The Latest: Kemp says Georgia race over, state to look ahead
ATLANTA (AP) — The Latest on the Georgia governor’s race (all times local):
Republican Brian Kemp says the Georgia gubernatorial election is over with Democratic rival Stacey Abrams’ acknowledgement that she can’t win the race, and he is urging the state to look forward.
Kemp made the comments in a statement Friday, shortly after Abrams’ speech effectively ended the contest. The final result had been in doubt for 10 days after the election.
He said: “The election is over and hardworking Georgians are ready to move forward. We can no longer dwell on the divisive politics of the past but must focus on Georgia’s bright and promising future.”
He referred to Abrams’ concession, but she insisted her speech wasn’t one of concession and vowed a federal lawsuit over the management of the election.
Democrat Stacey Abrams says she will file a federal lawsuit to challenge the “gross mismanagement” of Georgia elections.
Abrams made the comments in a Friday speech, shortly after she said she can’t win the race, effectively ending her challenge to Republican Brian Kemp.
She said: “In the coming days, we will be filing a major federal lawsuit against the state of Georgia for the gross mismanagement of this election and to protect future elections.”
Kemp is Georgia’s former secretary of state. Abrams and voting rights activists have argued for months that Kemp mismanaged the elections system in his post.
He was backed by President Donald Trump.
Democrat Stacey Abrams says she can’t win the Georgia governor’s race, effectively ending her challenge to Republican Brian Kemp.
Her speech Friday effectively puts a stop to the contest. The final result had been in doubt for 10 days after the election.
Abrams made her announcement just after 5 p.m. That was the earliest state officials could certify the results after a court-ordered review of absentee, provisional and other uncounted ballots. Abrams’ campaign had contended there were potentially enough uncounted votes to force a runoff.
Abrams had hoped to become the first black governor of the Deep South state and the first black female governor of any state.
Kemp is Georgia’s former secretary of state. He was backed by President Donald Trump.
Abrams stressed as she spoke: “This is not a speech of concession.”
A spokesman for the Kemp campaign didn’t answer his phone and didn’t immediately respond to a text message seeking comment after Abrams’ speech.
The Georgia secretary of state’s office says county election officials are making progress on steps required to comply with federal judges’ orders regarding absentee and provisional ballots.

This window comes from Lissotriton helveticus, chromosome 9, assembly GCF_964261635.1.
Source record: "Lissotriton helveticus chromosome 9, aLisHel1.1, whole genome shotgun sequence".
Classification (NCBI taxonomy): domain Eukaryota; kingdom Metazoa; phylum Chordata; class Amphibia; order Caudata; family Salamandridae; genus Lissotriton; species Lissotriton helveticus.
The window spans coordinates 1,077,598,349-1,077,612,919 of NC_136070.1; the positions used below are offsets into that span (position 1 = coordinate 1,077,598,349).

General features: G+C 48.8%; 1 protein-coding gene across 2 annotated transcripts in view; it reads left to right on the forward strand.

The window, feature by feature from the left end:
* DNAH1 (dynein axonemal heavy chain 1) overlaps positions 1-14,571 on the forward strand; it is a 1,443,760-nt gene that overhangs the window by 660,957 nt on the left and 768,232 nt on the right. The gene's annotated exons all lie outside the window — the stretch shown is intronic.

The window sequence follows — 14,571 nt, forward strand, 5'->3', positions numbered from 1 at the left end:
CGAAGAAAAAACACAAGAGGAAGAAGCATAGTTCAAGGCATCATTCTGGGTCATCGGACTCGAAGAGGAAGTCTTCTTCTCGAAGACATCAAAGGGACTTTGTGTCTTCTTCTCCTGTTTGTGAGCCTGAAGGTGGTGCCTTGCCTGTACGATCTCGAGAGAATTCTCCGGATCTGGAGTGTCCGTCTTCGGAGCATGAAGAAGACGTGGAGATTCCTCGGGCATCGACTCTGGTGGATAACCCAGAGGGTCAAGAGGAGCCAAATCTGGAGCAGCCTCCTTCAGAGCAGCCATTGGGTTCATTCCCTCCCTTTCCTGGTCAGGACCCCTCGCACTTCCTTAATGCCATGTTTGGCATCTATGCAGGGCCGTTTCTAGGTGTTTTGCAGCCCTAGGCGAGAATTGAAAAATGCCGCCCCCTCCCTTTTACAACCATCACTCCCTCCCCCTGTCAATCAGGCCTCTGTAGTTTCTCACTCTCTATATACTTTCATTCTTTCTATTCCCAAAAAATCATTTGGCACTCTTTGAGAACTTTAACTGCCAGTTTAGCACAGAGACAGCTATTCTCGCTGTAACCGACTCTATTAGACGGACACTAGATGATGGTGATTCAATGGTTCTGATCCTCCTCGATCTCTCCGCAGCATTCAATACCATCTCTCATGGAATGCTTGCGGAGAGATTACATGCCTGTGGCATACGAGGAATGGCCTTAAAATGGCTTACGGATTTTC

The office said in a news release that 27 counties had to conduct a second review of provisional ballots cast because would-be voters didn’t appear on the voter rolls. By midday Friday, more than half of those counties had completed their review.
Additionally, all counties were required to count absentee ballots that had previously been rejected because of a missing or inaccurate date of birth. Three-quarters of all counties had completed that count.
The secretary of state’s office has instructed counties to complete the reviews by 5 p.m. Friday.
The release says once state election officials confirm that counties have complied with the judges’ orders, they will review the documentation prior to certification.
Democrat Stacey Abrams is considering an unprecedented legal challenge in the unresolved Georgia governor’s race that could leave the state’s Supreme Court deciding whether to force another round of voting.
Her longshot strategy is being discussed as Georgia elections officials appear to be on the cusp of certifying Republican Brian Kemp as the winner of a bitterly fought campaign.
Top Abrams advisers outlined her prospective case to The Associated Press. They stressed the Democratic candidate hasn’t finalized a decision about whether to proceed once state officials certify Kemp as the victor. That could happen as early as Friday evening.
The Abrams campaign has nearly three dozen lawyers working on the potential case and considering other legal options.
Unofficial returns show Kemp with 50.2 percent of more than 3.9 million votes.